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Addressing unique challenges presented by military divorce

50882793_s.jpgMilitary personnel going through a divorce in Missouri or another state know that there is no legal difference between the divorce process they go through and the one that civilians use. Still, there are additional factors that can impact divorce for military personnel or their spouse.

For example, the filing process may take longer if one of the divorcing parties is on active duty overseas or in a remote part of the world. Some states allow exceptions to their residency requirements for active-duty service personnel if they want to file for divorce in the state where they are stationed.

The Uniformed Services Former Spouses Protection Act provides direction on issues including child support, retirement pay and spousal support. States may classify military retirement pay as property instead of income.

Some spouses think that since they have been designated the beneficiary of a Survival Benefit Plan while they were married, these benefits continue after divorce. This is not true. The Survival Benefit Plan is a mutually exclusive benefit and should be discussed during the divorce settlement.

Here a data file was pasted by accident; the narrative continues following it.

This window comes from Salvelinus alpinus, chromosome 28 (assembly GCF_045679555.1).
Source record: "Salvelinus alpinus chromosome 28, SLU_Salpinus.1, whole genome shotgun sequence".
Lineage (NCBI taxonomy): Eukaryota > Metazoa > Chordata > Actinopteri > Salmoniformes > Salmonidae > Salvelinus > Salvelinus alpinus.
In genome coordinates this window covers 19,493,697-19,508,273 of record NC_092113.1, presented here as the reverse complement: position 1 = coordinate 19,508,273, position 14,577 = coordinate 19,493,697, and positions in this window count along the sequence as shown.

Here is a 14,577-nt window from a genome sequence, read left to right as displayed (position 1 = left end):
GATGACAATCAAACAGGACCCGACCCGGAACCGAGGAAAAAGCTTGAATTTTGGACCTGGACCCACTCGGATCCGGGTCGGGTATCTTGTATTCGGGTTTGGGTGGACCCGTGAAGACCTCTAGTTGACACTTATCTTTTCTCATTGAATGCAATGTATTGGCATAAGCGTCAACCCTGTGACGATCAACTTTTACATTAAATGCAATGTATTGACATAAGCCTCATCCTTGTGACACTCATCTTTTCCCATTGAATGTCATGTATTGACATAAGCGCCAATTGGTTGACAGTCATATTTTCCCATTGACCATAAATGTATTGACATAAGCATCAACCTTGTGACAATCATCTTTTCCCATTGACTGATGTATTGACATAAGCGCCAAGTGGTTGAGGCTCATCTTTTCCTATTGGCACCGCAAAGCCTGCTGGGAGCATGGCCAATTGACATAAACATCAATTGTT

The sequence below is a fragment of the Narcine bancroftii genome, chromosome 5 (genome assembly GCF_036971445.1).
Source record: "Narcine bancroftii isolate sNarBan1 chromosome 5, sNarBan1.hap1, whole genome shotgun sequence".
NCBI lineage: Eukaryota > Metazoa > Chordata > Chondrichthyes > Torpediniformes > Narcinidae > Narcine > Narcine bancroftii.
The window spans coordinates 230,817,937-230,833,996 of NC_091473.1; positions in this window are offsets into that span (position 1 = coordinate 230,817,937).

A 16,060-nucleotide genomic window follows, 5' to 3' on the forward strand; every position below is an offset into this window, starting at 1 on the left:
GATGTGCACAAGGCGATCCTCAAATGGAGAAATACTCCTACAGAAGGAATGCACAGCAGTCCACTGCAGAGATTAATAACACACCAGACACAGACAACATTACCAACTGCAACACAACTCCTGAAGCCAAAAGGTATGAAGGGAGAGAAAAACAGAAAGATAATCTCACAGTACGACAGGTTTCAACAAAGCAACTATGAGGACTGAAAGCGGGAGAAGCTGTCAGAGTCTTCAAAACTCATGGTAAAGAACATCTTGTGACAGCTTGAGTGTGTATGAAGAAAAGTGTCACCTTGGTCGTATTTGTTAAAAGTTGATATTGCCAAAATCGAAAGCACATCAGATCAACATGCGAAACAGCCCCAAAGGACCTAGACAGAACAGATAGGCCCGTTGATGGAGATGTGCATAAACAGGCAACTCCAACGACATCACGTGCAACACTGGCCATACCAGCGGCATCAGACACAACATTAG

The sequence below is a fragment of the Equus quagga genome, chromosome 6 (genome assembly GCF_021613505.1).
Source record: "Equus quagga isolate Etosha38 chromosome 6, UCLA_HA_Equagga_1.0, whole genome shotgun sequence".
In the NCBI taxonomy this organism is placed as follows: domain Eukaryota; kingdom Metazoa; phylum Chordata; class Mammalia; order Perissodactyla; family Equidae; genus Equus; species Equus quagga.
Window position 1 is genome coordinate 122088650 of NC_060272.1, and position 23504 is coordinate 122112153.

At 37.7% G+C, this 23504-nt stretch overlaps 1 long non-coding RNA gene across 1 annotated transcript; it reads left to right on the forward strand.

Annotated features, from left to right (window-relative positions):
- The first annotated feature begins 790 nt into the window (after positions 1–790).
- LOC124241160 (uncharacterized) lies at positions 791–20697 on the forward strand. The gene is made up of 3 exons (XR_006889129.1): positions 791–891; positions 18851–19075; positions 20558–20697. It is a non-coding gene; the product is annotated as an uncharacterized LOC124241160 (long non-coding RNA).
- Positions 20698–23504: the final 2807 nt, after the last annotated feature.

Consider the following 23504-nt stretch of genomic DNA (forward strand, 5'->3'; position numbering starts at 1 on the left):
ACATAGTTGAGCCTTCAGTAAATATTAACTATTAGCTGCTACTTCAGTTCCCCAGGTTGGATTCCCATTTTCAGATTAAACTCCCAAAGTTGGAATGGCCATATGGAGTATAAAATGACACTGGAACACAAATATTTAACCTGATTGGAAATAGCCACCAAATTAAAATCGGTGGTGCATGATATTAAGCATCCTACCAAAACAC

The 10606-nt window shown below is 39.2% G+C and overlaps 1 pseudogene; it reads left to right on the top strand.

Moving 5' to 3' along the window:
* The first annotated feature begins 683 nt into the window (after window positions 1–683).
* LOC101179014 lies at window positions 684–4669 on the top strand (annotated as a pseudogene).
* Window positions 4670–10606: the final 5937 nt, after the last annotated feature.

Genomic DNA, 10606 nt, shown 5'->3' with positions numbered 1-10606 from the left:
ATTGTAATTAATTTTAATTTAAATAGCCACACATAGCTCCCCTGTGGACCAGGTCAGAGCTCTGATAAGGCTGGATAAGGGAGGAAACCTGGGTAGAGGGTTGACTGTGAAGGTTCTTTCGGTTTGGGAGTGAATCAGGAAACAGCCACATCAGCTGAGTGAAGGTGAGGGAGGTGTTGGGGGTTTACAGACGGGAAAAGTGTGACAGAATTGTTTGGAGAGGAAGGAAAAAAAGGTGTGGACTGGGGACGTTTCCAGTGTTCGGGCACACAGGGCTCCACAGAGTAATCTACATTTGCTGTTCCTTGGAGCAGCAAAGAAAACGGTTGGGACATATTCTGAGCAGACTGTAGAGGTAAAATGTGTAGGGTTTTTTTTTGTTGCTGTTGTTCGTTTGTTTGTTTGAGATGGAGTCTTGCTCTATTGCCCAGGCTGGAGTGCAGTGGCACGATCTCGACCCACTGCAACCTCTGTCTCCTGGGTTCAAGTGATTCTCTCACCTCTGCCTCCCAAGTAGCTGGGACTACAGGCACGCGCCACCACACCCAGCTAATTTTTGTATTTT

Military spouses have several privileges, including base privileges. The 20/20/20 rule determines whether a spouse can keep these privileges after divorce. A person would have to be married to a service member for a minimum of 20 years, the ex-spouse must have spent at least 20 years in the military, and the marriage must have overlapped time in the service by a minimum of 20 years. If these apply, as long as the divorced spouse does not remarry, he or she has a right to full base privileges.

Military divorce presents unique challenges. A family law attorney may be able to help a client during the divorce process. This could include answering questions about child custody, property division in military divorce and other practical matters.

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